Carol Craig is the Centre's Chief Executive. She is author of The Scots' Crisis of Confidence, Creating Confidence: A Handbook for Professionals Working with Young People, The Tears that Made the Clyde: Well-being in Glasgow and The Great Takeover: How materialism, the media and markets now dominate our lives. She is Commissioning editor for the Postcards from Scotland series. Carol blogs on confidence, well-being, inequality, every day life and some of the great challenges of our time. The views she expresses are her own unless she specifically states that they reflect the Centre's thinking.
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In praise of humility
Iíve been doing a lot of reading on self-esteem recently and was amused when someone sent me a copy of an over the top promotional leaflet. You know the type of leaflet for some kind of guru led programme that promised you the world Ė lots of money, big house, great feelings bla bla. In fact, it claimed that it would teach you Ďto raise your self-esteem through the roofí. One of the things that always amazes me is how people regularly think because something may have beneficial effects more of it must be better. But there are other words for people with self-esteem going through the roof, such as arrogant and conceited, and they arenít flattering. To use young peopleís parlance, being that into yourself isnít an attractive characteristic no matter how big your house is.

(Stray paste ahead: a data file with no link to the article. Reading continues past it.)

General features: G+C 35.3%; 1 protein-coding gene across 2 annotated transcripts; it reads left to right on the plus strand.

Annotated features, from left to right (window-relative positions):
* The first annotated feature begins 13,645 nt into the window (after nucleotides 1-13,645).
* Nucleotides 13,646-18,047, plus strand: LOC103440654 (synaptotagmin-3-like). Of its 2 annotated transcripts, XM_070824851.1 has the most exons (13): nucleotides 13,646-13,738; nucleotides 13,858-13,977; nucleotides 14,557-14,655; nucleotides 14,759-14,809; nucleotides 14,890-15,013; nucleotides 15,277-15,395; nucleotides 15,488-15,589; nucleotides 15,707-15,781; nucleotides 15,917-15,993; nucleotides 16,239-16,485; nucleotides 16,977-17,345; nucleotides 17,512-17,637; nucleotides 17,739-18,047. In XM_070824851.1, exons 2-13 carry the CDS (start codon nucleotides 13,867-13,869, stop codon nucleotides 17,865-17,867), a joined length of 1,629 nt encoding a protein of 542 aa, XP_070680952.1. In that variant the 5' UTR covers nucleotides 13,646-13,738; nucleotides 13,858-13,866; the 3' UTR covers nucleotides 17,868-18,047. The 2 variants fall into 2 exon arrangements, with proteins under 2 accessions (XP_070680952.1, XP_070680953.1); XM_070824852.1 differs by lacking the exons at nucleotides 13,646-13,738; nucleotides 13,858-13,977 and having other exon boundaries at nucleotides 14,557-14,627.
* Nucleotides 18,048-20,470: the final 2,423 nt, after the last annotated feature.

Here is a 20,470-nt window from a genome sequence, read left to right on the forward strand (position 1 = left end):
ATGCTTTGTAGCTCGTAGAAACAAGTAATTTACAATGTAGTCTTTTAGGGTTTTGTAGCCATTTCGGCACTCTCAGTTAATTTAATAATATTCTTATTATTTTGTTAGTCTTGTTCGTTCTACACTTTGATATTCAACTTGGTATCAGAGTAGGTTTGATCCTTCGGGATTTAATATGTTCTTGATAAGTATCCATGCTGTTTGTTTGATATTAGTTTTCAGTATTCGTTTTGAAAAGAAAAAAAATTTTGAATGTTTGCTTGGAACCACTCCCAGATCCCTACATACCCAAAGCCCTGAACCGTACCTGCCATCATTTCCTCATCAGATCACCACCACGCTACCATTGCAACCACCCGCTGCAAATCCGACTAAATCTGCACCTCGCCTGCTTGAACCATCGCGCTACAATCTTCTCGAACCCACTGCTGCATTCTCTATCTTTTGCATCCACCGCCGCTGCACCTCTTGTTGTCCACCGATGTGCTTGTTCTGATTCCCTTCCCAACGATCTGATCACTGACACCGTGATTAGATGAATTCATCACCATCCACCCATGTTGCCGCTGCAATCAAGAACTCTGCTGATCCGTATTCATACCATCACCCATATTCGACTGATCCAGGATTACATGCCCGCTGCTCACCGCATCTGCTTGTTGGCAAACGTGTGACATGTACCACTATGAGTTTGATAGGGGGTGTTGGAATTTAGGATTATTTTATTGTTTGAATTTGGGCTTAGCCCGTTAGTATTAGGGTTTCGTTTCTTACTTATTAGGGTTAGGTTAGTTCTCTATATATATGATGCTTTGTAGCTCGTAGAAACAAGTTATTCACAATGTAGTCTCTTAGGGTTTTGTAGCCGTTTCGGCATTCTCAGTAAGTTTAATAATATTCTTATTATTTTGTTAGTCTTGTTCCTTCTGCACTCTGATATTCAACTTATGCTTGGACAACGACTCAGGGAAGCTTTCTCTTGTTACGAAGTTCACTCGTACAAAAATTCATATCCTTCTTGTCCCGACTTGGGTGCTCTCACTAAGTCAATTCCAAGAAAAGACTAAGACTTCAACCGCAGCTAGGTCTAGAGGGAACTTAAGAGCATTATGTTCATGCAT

On this theme Iíve discovered that Jean Twenge, author of a new book called Generation Me, whose research Iíve quoted here before, has a blog. One of her recent postings amused me even more. Apparently someone wrote to her to say that they had heard the pop psychologist Dr. Wayne Dyer say, "The best thing about Jesus was that he had a mom that believed he was the son of God. Imagine how much better the world would be if all of our moms thought that way." As you know, Iím all for confidence but narcissism and thinking you are the centre of the world - ĎGodís gift' - is quite another matter.
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